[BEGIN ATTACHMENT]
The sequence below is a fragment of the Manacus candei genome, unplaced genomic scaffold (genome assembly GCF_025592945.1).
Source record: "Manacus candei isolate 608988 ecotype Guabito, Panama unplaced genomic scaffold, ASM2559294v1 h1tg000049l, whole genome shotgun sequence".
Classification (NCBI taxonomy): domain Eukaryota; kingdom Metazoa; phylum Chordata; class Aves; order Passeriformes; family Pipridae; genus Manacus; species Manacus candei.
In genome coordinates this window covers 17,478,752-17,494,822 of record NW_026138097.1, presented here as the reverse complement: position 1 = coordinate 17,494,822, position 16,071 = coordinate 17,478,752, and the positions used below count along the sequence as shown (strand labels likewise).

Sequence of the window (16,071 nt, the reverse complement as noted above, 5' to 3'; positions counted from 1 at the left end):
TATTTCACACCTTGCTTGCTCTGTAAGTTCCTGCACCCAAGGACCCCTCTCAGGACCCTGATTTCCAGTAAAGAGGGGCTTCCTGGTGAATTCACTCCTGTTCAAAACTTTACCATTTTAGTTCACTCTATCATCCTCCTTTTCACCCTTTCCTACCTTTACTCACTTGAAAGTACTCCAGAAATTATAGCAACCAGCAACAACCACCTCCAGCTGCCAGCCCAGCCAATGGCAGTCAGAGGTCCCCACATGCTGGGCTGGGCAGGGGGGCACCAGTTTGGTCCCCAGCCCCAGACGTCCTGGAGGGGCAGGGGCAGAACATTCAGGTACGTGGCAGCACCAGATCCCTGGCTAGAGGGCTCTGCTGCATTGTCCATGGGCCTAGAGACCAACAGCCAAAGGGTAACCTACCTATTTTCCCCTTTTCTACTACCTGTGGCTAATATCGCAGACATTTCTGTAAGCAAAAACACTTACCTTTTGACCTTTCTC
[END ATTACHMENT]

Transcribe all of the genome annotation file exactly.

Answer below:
The sequence below is a fragment of the Manacus candei genome, unplaced genomic scaffold (genome assembly GCF_025592945.1).
Source record: "Manacus candei isolate 608988 ecotype Guabito, Panama unplaced genomic scaffold, ASM2559294v1 h1tg000049l, whole genome shotgun sequence".
Classification (NCBI taxonomy): domain Eukaryota; kingdom Metazoa; phylum Chordata; class Aves; order Passeriformes; family Pipridae; genus Manacus; species Manacus candei.
In genome coordinates this window covers 17,478,752-17,494,822 of record NW_026138097.1, presented here as the reverse complement: position 1 = coordinate 17,494,822, position 16,071 = coordinate 17,478,752, and the positions used below count along the sequence as shown (strand labels likewise).

Sequence of the window (16,071 nt, the reverse complement as noted above, 5' to 3'; positions counted from 1 at the left end):
TATTTCACACCTTGCTTGCTCTGTAAGTTCCTGCACCCAAGGACCCCTCTCAGGACCCTGATTTCCAGTAAAGAGGGGCTTCCTGGTGAATTCACTCCTGTTCAAAACTTTACCATTTTAGTTCACTCTATCATCCTCCTTTTCACCCTTTCCTACCTTTACTCACTTGAAAGTACTCCAGAAATTATAGCAACCAGCAACAACCACCTCCAGCTGCCAGCCCAGCCAATGGCAGTCAGAGGTCCCCACATGCTGGGCTGGGCAGGGGGGCACCAGTTTGGTCCCCAGCCCCAGACGTCCTGGAGGGGCAGGGGCAGAACATTCAGGTACGTGGCAGCACCAGATCCCTGGCTAGAGGGCTCTGCTGCATTGTCCATGGGCCTAGAGACCAACAGCCAAAGGGTAACCTACCTATTTTCCCCTTTTCTACTACCTGTGGCTAATATCGCAGACATTTCTGTAAGCAAAAACACTTACCTTTTGACCTTTCTC